It is important to note, however, that cyber insurance– if it is provided properly by insurers – will serve to encourage better security decisions and behaviors within the insured entity. Insurance providers in the cybersecurity space are increasingly enabling access to experts to support clients with cybersecurity risk and/or maturity assessments as part of prevention. They are also enabling access to experts to support technical incident response, public relations and crisis management partners in the event of a breach. This follows familiar practices in all types of insurance where the company accepting the risk is incentivized to guide the insured entity toward safer and more secure practices both within the organization and across its support landscape with third parties, suppliers and customers.
In 2020, cyber research firm Cybersecurity Ventures noted that global cybercrime costs are expected to grow by 15% year over year, reaching $10.5 trillion USD annually by 2025
Risk Modeling Challenge for Insurance
The manner in which insurance companies write contracts has been a mature discipline for centuries, where maritime policies were based on an intuitive understanding of risk. Since then, the insurance industry has become one of the most quantitatively driven industries in the world, using empirical and predictive financial, operational and risk models to create offerings that have become part of the business and social fabric.
For cybersecurity insurance, the first challenge stems from the availability of empirical data to develop quantitative models. Only decades of data are available to model cybersecurity risk versus centuries of rich data available to other types of insurance, and much of the most relevant information exists in the proprietary environments of businesses who generally choose to keep evidence of minor breaches (and some major ones) largely unknown. This creates significant gaps in the empirical data required to develop standardized metrics and benchmarks to produce accurate insurance models.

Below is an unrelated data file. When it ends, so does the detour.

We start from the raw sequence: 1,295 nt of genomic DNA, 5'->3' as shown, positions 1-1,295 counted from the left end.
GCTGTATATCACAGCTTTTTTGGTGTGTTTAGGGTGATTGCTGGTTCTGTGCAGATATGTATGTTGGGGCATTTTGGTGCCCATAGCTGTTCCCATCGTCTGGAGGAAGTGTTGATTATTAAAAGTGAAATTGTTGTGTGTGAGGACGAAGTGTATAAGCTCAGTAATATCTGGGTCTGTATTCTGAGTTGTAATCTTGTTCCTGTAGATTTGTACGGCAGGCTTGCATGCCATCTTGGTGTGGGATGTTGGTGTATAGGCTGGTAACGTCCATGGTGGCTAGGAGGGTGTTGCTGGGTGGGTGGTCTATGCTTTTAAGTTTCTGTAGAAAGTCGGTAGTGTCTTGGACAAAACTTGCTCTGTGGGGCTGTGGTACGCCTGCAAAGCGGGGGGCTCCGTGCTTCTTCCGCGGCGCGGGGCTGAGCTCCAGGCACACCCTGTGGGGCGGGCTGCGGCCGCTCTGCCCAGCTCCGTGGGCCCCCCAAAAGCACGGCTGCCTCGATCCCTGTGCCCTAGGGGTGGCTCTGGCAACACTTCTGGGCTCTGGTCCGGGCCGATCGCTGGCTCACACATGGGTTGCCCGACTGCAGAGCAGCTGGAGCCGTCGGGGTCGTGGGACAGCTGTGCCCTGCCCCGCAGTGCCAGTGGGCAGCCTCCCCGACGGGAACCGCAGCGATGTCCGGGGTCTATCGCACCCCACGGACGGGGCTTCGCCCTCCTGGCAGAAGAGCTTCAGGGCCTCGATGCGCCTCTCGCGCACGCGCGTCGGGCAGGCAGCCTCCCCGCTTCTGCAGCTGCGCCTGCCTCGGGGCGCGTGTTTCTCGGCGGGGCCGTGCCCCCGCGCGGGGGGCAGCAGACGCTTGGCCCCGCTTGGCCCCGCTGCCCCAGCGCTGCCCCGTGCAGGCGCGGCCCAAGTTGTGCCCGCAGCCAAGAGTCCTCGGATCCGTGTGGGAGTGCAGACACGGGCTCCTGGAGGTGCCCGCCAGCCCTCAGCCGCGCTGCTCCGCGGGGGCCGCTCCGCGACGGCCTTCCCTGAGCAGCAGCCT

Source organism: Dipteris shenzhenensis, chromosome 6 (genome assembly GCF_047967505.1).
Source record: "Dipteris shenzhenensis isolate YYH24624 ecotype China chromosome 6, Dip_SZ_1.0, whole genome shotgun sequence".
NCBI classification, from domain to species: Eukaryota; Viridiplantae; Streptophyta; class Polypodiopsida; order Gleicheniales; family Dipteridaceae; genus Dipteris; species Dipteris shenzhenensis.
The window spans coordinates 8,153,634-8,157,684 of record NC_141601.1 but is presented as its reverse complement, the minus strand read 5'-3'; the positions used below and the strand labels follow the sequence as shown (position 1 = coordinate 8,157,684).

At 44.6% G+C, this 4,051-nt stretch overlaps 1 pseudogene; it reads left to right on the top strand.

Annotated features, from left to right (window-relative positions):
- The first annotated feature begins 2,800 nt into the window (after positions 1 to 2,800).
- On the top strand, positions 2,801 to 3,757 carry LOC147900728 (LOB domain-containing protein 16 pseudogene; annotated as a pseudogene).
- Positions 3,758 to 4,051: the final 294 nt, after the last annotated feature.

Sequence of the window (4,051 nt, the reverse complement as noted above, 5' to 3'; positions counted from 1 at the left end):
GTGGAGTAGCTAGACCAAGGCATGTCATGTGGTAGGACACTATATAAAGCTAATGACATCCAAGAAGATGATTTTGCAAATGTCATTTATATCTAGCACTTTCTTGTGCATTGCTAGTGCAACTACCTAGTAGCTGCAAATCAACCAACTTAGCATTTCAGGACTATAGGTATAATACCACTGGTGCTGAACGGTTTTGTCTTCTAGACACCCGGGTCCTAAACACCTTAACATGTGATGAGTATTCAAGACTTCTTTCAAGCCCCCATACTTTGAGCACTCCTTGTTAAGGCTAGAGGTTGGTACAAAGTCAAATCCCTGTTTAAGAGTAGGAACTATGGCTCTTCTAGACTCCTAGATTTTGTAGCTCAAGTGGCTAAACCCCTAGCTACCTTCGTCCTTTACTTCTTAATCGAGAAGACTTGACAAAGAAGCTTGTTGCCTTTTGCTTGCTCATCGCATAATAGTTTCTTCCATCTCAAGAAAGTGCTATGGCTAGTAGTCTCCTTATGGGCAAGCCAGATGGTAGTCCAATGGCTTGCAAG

One other facet of the cyber threat landscape is its ever-evolving nature and the unpredictability in cyber-attack methods and threat actors. To underscore the point, AI is yet another development which may further exacerbate the complexity, scope and scale by which cyber-attacks can cause businesses disruption and thus complicate the ability to underwrite appropriate insurance against such a moving target.
The second challenge comes from the predictive models that can be applied to both offense and defense. The problem here is that offensive models are tough to bound. That is, could it be possible, for example, for a nation-state to identify all the customers of some insurance company, perhaps using artificial intelligence, and then develop a cyber weapon that attacks them all at once? It seems this would create an untenable payout situation for the insurance company.
Current Landscape for Cyber Insurance
Cyber insurance is popular, perhaps even required, for virtually all large commercial organizations. Senior leadership teams, boards and investors tend to demand the presence of a policy, so typically finance teams, in conjunction with in-house counsel and security leaders, generally engage a broker to help them locate and purchase a reasonable policy. Unfortunately, the skyrocketing cost of cybersecurity insurance has been yet another biproduct of high demand in recent years, making the buying process more frustrating and the business case harder.